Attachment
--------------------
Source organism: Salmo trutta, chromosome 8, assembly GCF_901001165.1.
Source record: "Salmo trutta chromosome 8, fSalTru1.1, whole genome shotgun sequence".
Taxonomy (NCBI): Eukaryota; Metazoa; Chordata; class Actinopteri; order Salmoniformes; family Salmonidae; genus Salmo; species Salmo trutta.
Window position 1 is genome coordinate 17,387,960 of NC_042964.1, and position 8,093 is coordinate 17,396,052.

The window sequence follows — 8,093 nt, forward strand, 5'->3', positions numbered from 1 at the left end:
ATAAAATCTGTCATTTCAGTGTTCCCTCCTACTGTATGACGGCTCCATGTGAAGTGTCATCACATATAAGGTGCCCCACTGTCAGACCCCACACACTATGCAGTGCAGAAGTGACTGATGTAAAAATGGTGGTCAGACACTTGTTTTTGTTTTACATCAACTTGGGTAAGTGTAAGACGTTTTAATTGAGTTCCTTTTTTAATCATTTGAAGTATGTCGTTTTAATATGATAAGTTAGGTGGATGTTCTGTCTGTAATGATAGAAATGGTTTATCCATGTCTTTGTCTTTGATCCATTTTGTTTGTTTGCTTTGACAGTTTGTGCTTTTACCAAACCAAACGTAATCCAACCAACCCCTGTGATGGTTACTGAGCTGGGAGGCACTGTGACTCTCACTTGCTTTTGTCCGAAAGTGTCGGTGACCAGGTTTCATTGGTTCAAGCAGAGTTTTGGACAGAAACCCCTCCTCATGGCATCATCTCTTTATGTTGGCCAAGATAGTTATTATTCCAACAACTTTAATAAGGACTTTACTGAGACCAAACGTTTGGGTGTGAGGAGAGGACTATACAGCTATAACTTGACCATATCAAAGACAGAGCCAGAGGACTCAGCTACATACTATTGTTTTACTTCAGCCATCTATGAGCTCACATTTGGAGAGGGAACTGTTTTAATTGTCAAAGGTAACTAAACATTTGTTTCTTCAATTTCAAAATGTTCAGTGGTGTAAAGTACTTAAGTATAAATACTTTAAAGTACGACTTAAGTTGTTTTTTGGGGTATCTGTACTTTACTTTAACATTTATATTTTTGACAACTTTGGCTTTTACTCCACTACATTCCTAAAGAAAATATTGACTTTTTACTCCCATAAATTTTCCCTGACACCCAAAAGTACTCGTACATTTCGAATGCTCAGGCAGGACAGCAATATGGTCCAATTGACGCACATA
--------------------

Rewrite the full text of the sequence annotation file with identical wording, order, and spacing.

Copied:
Source organism: Salmo trutta, chromosome 8, assembly GCF_901001165.1.
Source record: "Salmo trutta chromosome 8, fSalTru1.1, whole genome shotgun sequence".
Taxonomy (NCBI): Eukaryota; Metazoa; Chordata; class Actinopteri; order Salmoniformes; family Salmonidae; genus Salmo; species Salmo trutta.
Window position 1 is genome coordinate 17,387,960 of NC_042964.1, and position 8,093 is coordinate 17,396,052.

The window sequence follows — 8,093 nt, forward strand, 5'->3', positions numbered from 1 at the left end:
ATAAAATCTGTCATTTCAGTGTTCCCTCCTACTGTATGACGGCTCCATGTGAAGTGTCATCACATATAAGGTGCCCCACTGTCAGACCCCACACACTATGCAGTGCAGAAGTGACTGATGTAAAAATGGTGGTCAGACACTTGTTTTTGTTTTACATCAACTTGGGTAAGTGTAAGACGTTTTAATTGAGTTCCTTTTTTAATCATTTGAAGTATGTCGTTTTAATATGATAAGTTAGGTGGATGTTCTGTCTGTAATGATAGAAATGGTTTATCCATGTCTTTGTCTTTGATCCATTTTGTTTGTTTGCTTTGACAGTTTGTGCTTTTACCAAACCAAACGTAATCCAACCAACCCCTGTGATGGTTACTGAGCTGGGAGGCACTGTGACTCTCACTTGCTTTTGTCCGAAAGTGTCGGTGACCAGGTTTCATTGGTTCAAGCAGAGTTTTGGACAGAAACCCCTCCTCATGGCATCATCTCTTTATGTTGGCCAAGATAGTTATTATTCCAACAACTTTAATAAGGACTTTACTGAGACCAAACGTTTGGGTGTGAGGAGAGGACTATACAGCTATAACTTGACCATATCAAAGACAGAGCCAGAGGACTCAGCTACATACTATTGTTTTACTTCAGCCATCTATGAGCTCACATTTGGAGAGGGAACTGTTTTAATTGTCAAAGGTAACTAAACATTTGTTTCTTCAATTTCAAAATGTTCAGTGGTGTAAAGTACTTAAGTATAAATACTTTAAAGTACGACTTAAGTTGTTTTTTGGGGTATCTGTACTTTACTTTAACATTTATATTTTTGACAACTTTGGCTTTTACTCCACTACATTCCTAAAGAAAATATTGACTTTTTACTCCCATAAATTTTCCCTGACACCCAAAAGTACTCGTACATTTCGAATGCTCAGGCAGGACAGCAATATGGTCCAATTGACGCACATA